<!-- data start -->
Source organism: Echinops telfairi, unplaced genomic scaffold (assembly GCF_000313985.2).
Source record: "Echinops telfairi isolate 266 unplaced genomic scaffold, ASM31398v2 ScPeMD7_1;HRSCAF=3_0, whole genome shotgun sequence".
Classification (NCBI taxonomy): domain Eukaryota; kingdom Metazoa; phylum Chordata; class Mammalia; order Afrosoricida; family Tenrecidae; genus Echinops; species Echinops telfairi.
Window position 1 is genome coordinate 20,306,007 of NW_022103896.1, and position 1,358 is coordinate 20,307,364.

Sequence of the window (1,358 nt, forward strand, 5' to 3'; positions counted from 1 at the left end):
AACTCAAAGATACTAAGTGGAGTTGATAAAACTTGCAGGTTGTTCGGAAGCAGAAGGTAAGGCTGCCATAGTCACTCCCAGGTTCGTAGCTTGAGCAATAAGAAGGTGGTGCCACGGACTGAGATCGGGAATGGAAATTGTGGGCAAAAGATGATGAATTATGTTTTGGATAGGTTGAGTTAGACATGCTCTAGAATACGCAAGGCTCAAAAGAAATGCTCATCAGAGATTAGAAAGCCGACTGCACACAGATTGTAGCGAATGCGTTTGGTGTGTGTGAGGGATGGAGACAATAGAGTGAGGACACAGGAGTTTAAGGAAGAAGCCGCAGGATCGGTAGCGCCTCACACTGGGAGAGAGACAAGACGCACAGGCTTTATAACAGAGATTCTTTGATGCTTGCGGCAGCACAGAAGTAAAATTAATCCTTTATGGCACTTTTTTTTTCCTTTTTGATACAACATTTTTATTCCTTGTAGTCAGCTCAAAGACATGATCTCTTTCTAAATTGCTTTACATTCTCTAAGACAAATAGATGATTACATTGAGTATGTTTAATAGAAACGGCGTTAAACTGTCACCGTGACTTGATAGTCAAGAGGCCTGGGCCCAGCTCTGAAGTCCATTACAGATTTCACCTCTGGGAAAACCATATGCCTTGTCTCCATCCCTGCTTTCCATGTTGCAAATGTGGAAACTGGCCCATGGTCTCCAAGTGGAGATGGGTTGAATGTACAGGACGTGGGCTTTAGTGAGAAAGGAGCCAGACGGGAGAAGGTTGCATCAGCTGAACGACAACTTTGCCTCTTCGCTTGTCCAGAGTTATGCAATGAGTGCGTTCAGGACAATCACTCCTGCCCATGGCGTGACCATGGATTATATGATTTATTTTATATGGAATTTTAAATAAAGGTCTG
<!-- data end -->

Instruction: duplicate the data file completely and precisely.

Source organism: Echinops telfairi, unplaced genomic scaffold (assembly GCF_000313985.2).
Source record: "Echinops telfairi isolate 266 unplaced genomic scaffold, ASM31398v2 ScPeMD7_1;HRSCAF=3_0, whole genome shotgun sequence".
Classification (NCBI taxonomy): domain Eukaryota; kingdom Metazoa; phylum Chordata; class Mammalia; order Afrosoricida; family Tenrecidae; genus Echinops; species Echinops telfairi.
Window position 1 is genome coordinate 20,306,007 of NW_022103896.1, and position 1,358 is coordinate 20,307,364.

Sequence of the window (1,358 nt, forward strand, 5' to 3'; positions counted from 1 at the left end):
AACTCAAAGATACTAAGTGGAGTTGATAAAACTTGCAGGTTGTTCGGAAGCAGAAGGTAAGGCTGCCATAGTCACTCCCAGGTTCGTAGCTTGAGCAATAAGAAGGTGGTGCCACGGACTGAGATCGGGAATGGAAATTGTGGGCAAAAGATGATGAATTATGTTTTGGATAGGTTGAGTTAGACATGCTCTAGAATACGCAAGGCTCAAAAGAAATGCTCATCAGAGATTAGAAAGCCGACTGCACACAGATTGTAGCGAATGCGTTTGGTGTGTGTGAGGGATGGAGACAATAGAGTGAGGACACAGGAGTTTAAGGAAGAAGCCGCAGGATCGGTAGCGCCTCACACTGGGAGAGAGACAAGACGCACAGGCTTTATAACAGAGATTCTTTGATGCTTGCGGCAGCACAGAAGTAAAATTAATCCTTTATGGCACTTTTTTTTTCCTTTTTGATACAACATTTTTATTCCTTGTAGTCAGCTCAAAGACATGATCTCTTTCTAAATTGCTTTACATTCTCTAAGACAAATAGATGATTACATTGAGTATGTTTAATAGAAACGGCGTTAAACTGTCACCGTGACTTGATAGTCAAGAGGCCTGGGCCCAGCTCTGAAGTCCATTACAGATTTCACCTCTGGGAAAACCATATGCCTTGTCTCCATCCCTGCTTTCCATGTTGCAAATGTGGAAACTGGCCCATGGTCTCCAAGTGGAGATGGGTTGAATGTACAGGACGTGGGCTTTAGTGAGAAAGGAGCCAGACGGGAGAAGGTTGCATCAGCTGAACGACAACTTTGCCTCTTCGCTTGTCCAGAGTTATGCAATGAGTGCGTTCAGGACAATCACTCCTGCCCATGGCGTGACCATGGATTATATGATTTATTTTATATGGAATTTTAAATAAAGGTCTG